I think I can more confidently report a number for this child. But what do I do for others that don’t fall into his category of “the struggle caused him to learn?” What about the child that can handle one topic on a test, but struggles to put it all together on the cumulative tests?

      Again, I’m opening myself up for criticism from Joe by talking about grades. It is really about their learning. If a child’s scores are 81, 78, and 60, then I need to intervene and help. They need support. They are not retaining the information and skills. It appears to me that it was put in temporary memory rather than learned/mastered.

      I agree that reframing is needed…and soon! We can complain about it forever, but when are we going to try something? I’m not really asking for a solution, though that would be great; I’m looking for a next step.

      I appreciate your thoughtful response. Thanks for thinking with me, and thanks for using my learner’s data to continue the conversation.

      April 17, 2011
      Reply
  7. Kyle said:

    Here’s my example of my most successful grading and evaluation process. Within it is a strong assessment process as well. for those of you still using assessment and evaluation in one sentence, please stop.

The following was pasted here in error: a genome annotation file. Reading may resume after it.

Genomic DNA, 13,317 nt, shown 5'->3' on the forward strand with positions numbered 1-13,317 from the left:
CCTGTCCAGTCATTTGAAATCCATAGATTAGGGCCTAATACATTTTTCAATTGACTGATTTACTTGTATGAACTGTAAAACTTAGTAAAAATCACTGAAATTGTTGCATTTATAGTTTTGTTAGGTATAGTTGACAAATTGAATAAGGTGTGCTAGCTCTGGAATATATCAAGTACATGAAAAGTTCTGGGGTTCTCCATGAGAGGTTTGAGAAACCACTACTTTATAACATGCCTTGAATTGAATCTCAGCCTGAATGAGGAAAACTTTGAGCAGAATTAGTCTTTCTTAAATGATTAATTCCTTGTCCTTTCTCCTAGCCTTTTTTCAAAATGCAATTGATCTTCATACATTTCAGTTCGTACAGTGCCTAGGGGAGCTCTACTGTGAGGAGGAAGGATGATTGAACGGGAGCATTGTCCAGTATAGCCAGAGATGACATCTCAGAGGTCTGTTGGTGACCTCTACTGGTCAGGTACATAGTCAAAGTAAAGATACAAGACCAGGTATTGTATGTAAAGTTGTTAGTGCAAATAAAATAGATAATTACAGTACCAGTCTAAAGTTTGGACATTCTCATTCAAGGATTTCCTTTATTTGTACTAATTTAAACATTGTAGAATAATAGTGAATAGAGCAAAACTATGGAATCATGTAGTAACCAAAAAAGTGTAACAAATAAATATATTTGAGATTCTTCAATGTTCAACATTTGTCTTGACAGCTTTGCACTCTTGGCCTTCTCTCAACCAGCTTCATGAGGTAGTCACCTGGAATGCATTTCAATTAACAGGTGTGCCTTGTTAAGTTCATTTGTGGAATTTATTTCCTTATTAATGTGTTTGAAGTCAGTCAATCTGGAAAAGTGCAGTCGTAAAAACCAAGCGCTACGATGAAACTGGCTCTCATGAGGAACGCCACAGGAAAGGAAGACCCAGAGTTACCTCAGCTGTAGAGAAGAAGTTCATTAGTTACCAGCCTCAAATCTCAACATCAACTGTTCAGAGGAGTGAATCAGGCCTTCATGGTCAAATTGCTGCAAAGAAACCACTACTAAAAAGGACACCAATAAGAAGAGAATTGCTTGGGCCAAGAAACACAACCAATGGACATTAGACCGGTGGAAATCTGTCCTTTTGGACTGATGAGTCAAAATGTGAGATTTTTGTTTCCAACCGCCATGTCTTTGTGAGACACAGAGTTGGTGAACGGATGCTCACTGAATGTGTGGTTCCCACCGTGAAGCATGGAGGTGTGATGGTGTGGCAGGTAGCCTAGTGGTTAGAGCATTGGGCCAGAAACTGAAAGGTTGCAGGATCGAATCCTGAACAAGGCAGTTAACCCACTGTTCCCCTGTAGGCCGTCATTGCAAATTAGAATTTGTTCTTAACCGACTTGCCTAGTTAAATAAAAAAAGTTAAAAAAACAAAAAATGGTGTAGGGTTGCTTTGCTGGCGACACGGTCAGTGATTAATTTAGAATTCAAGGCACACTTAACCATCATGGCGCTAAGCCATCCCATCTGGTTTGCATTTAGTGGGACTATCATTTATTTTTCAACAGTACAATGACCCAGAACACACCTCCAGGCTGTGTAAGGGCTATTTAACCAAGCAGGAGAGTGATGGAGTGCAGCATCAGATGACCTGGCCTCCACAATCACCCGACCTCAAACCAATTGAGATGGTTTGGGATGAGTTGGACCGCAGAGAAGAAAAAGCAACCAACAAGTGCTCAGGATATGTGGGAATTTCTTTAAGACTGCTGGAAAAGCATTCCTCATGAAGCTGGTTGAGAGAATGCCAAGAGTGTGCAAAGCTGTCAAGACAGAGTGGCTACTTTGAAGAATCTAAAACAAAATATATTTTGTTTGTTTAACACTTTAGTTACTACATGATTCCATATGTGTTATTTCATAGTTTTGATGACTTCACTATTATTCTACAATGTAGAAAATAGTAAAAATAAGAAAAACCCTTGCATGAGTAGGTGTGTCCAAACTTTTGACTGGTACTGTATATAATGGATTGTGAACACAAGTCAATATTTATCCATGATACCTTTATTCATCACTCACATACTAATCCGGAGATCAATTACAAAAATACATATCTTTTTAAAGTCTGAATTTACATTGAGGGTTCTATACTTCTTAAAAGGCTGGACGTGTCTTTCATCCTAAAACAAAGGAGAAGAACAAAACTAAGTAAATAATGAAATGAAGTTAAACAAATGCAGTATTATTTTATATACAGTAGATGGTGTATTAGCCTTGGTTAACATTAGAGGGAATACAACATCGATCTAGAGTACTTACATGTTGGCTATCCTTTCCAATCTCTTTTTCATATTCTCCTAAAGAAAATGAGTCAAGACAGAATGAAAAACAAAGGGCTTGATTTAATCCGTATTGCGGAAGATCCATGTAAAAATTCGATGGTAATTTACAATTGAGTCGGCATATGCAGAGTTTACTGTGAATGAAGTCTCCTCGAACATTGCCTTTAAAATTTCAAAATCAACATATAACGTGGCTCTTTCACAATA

Here’s what I did a few years ago with my grade 8 math classes:

    1. Lnk the curriculum items across the strands of math. For example, I taught evaluating algebraic expressions, then area of a recatangle, followed by factoring numbers (we used rectangles to help understand factors). thee concepts build on each other and teach kids that math is not compartmentalized into algebra, geometry, and numbers. Look up “Math 44” for details.

    2. Stop having unit tests – I had weekly and monthly quizzes coving the topics of the week or month. No UNIT TESTS!

    3. Create a portfolio-based method of assessing learning. For each learning outcome, students had to demonstrate their understanding in at least 2 ways – including one test.

    4. Students assess their own portfolios and their peer’s portfolios

    5. Record student progress in a spreadsheet, but do not calculate averages

    6. At the end of the term, meet with each student and have them provide a rationale for the grade they think they deserve on each learning outcome (1-4 scale) and for the term (letter grade). If I idsaggree, I make them prove their understanding in a third way.

    7. Finally, assign a “work habit” grade (required in my province) based on their effort in class and completion of required work. Do not confuse effort with learning.

    I have examples of these forms, just ask and I’ll send them your way.

    April 17, 2011
    Reply
    • Jill Gough said:

      Hi Kyle…Thanks so much for your comment! My team has decided that we will not give unit tests next year; we will offer regularly scheduled assessments that spiral the learning that should be mastered.

      I’ve also been working on a “negotiation” plan where my learners can build a body of evidence (portfolio) to persuade me and work to collaboratively determine their grade.